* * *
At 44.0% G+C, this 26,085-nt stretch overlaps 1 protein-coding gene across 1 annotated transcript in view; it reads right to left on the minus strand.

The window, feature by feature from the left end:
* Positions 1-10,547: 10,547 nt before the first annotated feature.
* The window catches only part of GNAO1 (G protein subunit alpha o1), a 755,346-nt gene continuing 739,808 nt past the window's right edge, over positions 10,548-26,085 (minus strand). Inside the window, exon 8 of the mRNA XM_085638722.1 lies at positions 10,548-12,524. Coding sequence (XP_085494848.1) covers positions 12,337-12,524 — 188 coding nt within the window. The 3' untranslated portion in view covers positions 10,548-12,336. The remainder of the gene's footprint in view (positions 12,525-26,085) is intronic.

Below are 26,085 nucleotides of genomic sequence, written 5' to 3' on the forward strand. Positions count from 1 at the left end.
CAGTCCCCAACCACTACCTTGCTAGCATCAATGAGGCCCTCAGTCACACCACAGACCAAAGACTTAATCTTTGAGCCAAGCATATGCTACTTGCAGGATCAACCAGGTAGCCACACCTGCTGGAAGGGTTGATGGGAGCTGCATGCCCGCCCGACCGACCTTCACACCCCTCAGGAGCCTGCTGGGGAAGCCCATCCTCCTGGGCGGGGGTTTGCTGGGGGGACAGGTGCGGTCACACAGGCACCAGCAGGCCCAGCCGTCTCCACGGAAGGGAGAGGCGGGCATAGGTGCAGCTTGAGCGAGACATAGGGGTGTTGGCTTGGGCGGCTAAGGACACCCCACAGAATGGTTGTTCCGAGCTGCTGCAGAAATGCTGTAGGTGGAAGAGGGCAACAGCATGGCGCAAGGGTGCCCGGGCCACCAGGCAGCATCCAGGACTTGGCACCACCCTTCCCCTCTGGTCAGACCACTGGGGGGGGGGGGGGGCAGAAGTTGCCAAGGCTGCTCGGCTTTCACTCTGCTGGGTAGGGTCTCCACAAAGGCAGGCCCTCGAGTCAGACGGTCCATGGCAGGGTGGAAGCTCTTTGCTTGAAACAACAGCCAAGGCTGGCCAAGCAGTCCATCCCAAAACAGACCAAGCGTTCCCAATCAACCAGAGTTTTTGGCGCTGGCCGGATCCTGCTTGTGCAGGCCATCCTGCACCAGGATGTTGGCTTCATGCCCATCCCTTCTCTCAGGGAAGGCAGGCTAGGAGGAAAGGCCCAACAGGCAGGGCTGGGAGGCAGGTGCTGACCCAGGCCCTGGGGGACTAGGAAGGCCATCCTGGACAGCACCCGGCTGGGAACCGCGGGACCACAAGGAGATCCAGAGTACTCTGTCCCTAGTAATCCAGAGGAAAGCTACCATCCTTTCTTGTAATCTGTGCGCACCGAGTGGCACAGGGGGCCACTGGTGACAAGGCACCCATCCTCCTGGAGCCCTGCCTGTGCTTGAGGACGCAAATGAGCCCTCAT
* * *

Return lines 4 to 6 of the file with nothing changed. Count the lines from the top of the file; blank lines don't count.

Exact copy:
* The window catches only part of GNAO1 (G protein subunit alpha o1), a 755,346-nt gene continuing 739,808 nt past the window's right edge, over positions 10,548-26,085 (minus strand). Inside the window, exon 8 of the mRNA XM_085638722.1 lies at positions 10,548-12,524. Coding sequence (XP_085494848.1) covers positions 12,337-12,524 — 188 coding nt within the window. The 3' untranslated portion in view covers positions 10,548-12,336. The remainder of the gene's footprint in view (positions 12,525-26,085) is intronic.

Below are 26,085 nucleotides of genomic sequence, written 5' to 3' on the forward strand. Positions count from 1 at the left end.
CAGTCCCCAACCACTACCTTGCTAGCATCAATGAGGCCCTCAGTCACACCACAGACCAAAGACTTAATCTTTGAGCCAAGCATATGCTACTTGCAGGATCAACCAGGTAGCCACACCTGCTGGAAGGGTTGATGGGAGCTGCATGCCCGCCCGACCGACCTTCACACCCCTCAGGAGCCTGCTGGGGAAGCCCATCCTCCTGGGCGGGGGTTTGCTGGGGGGACAGGTGCGGTCACACAGGCACCAGCAGGCCCAGCCGTCTCCACGGAAGGGAGAGGCGGGCATAGGTGCAGCTTGAGCGAGACATAGGGGTGTTGGCTTGGGCGGCTAAGGACACCCCACAGAATGGTTGTTCCGAGCTGCTGCAGAAATGCTGTAGGTGGAAGAGGGCAACAGCATGGCGCAAGGGTGCCCGGGCCACCAGGCAGCATCCAGGACTTGGCACCACCCTTCCCCTCTGGTCAGACCACTGGGGGGGGGGGGGGGCAGAAGTTGCCAAGGCTGCTCGGCTTTCACTCTGCTGGGTAGGGTCTCCACAAAGGCAGGCCCTCGAGTCAGACGGTCCATGGCAGGGTGGAAGCTCTTTGCTTGAAACAACAGCCAAGGCTGGCCAAGCAGTCCATCCCAAAACAGACCAAGCGTTCCCAATCAACCAGAGTTTTTGGCGCTGGCCGGATCCTGCTTGTGCAGGCCATCCTGCACCAGGATGTTGGCTTCATGCCCATCCCTTCTCTCAGGGAAGGCAGGCTAGGAGGAAAGGCCCAACAGGCAGGGCTGGGAGGCAGGTGCTGACCCAGGCCCTGGGGGACTAGGAAGGCCATCCTGGACAGCACCCGGCTGGGAACCGCGGGACCACAAGGAGATCCAGAGTACTCTGTCCCTAGTAATCCAGAGGAAAGCTACCATCCTTTCTTGTAATCTGTGCGCACCGAGTGGCACAGGGGGCCACTGGTGACAAGGCACCCATCCTCCTGGAGCCCTGCCTGTGCTTGAGGACGCAAATGAGCCCTCAT